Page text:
In order to fully appreciate the difficult hermeneutical task and get ideas on how to approach it there are two case studies. The first case study is an examination of the Jerusalem Council mentioned in Acts 15 which discussed the necessity of circumcision for the converted Gentiles. The hermeneutic was much different than the text-critical forms used in the West and held much more importance on connecting understanding of scripture to current action of the Holy Spirit. David and Cynthia Strong consider the process of using the current action of the Holy Spirit to direct the understanding and interpretation of scripture as “[the Jerusalem Council] did not seek an abstract, monolithic theological statement in the manner of Greco-Roman philosophy but rather built on the Hebraic view of knowledge as intimately personal and interpersonal.”[7] In the intimacy of relational knowledge of the Holy Spirit, we then can look for the activity of the Holy Spirit in those we may have disagreement with, and seeing that presence may find the strength to hold the cultural disagreements in tension while coming to common understandings on matters of substance.

The second case study follows the relationship between the Ethiopian Union Orthodox Churches and Evangelicals in Ethiopia as they discuss the nature of Christ. There is one insight that comes from this chapter by Steve Strauss which underscores the importance of not overestimating the ability of a theological formulation to overcome cultural and linguistic barriers:

Specific theological forms may accurately reflect biblical truth for many churches around the world but may still be inappropriate for a specific local context…When some forms carry either unbiblical meaning or inappropriate contextual implications, the preferred solution will often be to use entirely new forms to communicate the biblical truth.[8]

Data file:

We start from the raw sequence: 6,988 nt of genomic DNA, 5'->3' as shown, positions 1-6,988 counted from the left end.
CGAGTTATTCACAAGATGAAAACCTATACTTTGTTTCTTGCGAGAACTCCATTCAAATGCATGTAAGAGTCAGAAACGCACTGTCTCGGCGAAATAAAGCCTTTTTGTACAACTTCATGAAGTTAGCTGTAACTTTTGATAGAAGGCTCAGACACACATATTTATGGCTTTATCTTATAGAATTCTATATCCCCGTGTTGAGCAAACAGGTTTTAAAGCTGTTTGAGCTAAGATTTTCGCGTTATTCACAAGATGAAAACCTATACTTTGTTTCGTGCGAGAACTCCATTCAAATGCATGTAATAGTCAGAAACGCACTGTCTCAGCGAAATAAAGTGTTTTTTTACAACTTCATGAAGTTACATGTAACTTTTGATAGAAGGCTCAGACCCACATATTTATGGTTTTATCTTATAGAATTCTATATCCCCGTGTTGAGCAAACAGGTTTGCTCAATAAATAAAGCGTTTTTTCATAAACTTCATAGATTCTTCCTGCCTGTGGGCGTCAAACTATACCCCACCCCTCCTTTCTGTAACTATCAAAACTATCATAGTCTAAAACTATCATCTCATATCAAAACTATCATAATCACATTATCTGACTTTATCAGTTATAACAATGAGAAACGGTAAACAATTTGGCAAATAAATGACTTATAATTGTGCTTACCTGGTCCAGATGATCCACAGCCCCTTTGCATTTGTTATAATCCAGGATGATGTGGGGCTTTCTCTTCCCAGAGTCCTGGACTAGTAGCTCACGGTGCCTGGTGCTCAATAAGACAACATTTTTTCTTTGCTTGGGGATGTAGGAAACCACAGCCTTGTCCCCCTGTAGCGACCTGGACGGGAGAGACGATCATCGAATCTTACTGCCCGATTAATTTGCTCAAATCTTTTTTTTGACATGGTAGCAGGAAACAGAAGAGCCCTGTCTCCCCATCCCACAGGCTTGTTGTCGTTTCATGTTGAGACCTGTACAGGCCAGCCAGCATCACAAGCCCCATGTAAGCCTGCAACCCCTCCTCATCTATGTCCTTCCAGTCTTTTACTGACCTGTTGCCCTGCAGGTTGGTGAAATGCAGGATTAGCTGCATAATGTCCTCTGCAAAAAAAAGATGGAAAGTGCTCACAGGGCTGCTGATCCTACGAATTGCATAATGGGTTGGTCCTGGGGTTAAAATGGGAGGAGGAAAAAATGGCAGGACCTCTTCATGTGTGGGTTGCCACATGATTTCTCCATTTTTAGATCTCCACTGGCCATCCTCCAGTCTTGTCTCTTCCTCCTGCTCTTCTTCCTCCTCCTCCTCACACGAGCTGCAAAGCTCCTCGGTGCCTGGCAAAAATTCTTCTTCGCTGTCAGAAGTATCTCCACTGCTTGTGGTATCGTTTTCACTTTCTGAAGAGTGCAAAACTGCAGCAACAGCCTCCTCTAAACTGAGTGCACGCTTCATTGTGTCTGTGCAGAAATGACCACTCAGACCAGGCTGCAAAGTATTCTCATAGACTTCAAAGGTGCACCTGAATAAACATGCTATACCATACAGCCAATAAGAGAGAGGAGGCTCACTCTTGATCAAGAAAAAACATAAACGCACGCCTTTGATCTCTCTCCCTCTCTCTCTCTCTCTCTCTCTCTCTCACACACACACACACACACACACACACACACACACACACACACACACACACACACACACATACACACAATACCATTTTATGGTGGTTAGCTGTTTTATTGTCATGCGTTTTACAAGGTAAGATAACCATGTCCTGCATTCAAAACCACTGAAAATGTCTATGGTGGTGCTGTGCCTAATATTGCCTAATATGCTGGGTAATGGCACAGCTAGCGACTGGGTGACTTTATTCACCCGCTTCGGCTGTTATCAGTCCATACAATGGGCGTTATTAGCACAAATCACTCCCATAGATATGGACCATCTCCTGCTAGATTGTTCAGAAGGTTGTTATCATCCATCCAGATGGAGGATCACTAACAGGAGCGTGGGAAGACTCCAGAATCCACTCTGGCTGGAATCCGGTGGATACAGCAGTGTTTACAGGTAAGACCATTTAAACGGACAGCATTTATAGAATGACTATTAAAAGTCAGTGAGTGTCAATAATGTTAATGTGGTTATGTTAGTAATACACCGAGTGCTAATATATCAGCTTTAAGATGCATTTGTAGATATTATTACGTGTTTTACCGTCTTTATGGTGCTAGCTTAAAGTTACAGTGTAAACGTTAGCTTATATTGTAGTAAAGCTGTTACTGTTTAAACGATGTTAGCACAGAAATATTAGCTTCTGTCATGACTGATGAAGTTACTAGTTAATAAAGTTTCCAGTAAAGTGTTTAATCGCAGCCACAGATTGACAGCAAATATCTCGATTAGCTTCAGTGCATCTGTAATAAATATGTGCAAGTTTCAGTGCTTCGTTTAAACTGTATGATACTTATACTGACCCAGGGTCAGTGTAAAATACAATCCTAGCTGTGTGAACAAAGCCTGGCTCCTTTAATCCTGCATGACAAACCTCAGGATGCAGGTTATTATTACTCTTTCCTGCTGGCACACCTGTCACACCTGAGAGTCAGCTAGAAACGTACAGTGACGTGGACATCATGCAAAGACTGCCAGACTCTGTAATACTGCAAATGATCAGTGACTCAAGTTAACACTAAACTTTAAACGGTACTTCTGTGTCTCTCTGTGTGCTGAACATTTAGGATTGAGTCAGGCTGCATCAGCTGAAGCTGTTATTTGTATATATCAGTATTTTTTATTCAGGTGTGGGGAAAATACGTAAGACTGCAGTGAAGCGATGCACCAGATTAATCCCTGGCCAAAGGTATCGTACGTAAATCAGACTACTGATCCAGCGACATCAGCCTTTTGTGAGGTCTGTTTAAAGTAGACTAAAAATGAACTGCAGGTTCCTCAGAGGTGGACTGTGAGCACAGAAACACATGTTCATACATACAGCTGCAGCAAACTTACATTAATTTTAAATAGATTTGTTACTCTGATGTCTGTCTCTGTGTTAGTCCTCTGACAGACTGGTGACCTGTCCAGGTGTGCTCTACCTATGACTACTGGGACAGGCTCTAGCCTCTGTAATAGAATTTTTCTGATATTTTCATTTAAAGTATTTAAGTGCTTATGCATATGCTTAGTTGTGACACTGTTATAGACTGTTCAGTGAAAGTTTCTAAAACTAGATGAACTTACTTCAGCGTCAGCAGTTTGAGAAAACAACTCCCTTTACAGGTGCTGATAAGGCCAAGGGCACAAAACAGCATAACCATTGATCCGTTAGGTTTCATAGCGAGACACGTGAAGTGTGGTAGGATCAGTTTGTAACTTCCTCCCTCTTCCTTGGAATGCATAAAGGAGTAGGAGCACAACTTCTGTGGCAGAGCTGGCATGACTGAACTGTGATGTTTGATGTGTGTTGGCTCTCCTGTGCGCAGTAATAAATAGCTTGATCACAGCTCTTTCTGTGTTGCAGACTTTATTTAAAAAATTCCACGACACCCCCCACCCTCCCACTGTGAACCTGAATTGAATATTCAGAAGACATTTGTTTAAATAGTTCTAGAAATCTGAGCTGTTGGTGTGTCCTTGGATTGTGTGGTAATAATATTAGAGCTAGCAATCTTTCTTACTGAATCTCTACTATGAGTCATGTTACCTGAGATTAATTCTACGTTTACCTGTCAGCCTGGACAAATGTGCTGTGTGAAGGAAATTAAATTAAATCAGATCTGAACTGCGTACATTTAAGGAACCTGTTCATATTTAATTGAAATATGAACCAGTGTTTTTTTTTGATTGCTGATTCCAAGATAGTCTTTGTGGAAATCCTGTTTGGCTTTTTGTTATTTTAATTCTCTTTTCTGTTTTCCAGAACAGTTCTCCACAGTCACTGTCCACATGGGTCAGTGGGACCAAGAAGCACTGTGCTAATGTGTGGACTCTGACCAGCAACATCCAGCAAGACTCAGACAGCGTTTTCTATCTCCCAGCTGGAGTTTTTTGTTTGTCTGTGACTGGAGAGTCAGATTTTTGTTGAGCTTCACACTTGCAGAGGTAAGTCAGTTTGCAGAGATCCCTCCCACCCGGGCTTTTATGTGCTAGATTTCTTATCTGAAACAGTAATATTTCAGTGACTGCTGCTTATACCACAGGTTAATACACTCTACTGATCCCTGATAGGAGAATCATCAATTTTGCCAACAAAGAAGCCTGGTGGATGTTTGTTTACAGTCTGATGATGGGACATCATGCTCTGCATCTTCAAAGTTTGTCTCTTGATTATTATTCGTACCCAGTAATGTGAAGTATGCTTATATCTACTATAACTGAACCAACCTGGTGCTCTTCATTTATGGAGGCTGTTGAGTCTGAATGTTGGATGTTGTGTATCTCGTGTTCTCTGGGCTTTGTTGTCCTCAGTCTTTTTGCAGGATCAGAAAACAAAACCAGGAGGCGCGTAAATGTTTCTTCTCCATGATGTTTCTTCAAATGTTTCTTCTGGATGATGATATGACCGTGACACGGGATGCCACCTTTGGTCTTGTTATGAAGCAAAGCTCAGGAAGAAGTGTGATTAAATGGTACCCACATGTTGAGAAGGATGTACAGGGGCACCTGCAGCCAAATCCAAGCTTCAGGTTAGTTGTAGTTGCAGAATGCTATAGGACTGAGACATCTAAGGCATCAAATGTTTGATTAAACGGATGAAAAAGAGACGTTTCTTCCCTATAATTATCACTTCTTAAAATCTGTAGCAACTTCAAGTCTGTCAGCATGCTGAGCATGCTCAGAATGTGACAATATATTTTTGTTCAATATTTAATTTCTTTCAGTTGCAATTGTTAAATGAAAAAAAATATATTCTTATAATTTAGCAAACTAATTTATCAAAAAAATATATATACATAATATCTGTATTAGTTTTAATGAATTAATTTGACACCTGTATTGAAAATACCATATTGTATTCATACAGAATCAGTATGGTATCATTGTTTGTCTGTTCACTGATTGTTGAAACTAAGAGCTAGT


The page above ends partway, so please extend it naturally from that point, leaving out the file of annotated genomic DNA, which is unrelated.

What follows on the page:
In our increasingly connected world, the potential for miscommunication, misunderstanding, and ecclesiological injustice has heightened incredibly. It has become increasingly important for Christians to learn grace, mutual submission and humility in our theological conversation. The last two chapters of this section underscore how important true listening and connecting what we say about God with the experienced actions of God while at the same time bringing our interpretations alongside those of the global hermeneutical community.


The implications of participating with non-Westerners on an equal footing in the theological process are staggering for Western theologians and the Theological Industrial Complex. One of the key difficulties shared throughout the compilation is that the average theological writing costs as much money as most non-Westerners engaged in theological tasks make in a year. Lois McKinney Douglas writes that “Far too many programs are being driven by pragmatic concerns related to accreditation, funding, recruiting, and the expectations of constituencies.”[9] While Douglas was addressing the concerns for theological education, she adequately sums up the thrust of this book and the discussion by challenging those of us in the West to set aside the idols of power, privilege and national identity to serve humbly in submission to Christ and our brothers and sisters.

In order for this submission to work out we will need to construct a meta-theological framework in which we may remain true to the essentials of the gospel while having freedom to express what truly is essential in our cultural contexts. This meta-theology’s development must take into account the economic depredations of capitalism and the extremes of responses to economic domination,[10] the idolatry that lies behind nationalism,[11]and a spirit of humility that welcomes all to the table as equals in the task of theology.[12] To bring in the analogy of a tapestry in the title of this review, meta-theology would be the invisible warp to which the multi-hued strands of contextual theological expressions are woven as the visible weft. When these strands are carefully woven together we can finally begin to see the beautiful results in the theological tapestry, until then we have to make do with piles of theological string.

[1] Craig Ott and Harold A. Netland, eds., Globalizing Theology (Grand Rapids: Baker Academic, 2006), 27.

[2] Ibid., 41.

[3] Ibid., 53.

[4] Ibid., 78.

[5] Ibid., 93.

[6] Ibid., 127.

[7] Ibid., 139.

[8] Ibid., 152.

[9] Ibid., 285.

[10] Ibid., 211.

[11] Ibid., 231.

[12] Ibid., 329.


Ott, Craig and Harold A. Netland, eds. Globalizing Theology. Grand Rapids: Baker Academic, 2006.

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WEAVING THE THEOLOGICAL TAPESTRY OF THE 21ST CENTURY: A REVIEW OF GLOBALIZING THEOLOGY by Gilbert L. George is licensed under a Creative Commons Attribution-NonCommercial-NoDerivs 3.0 Unported License.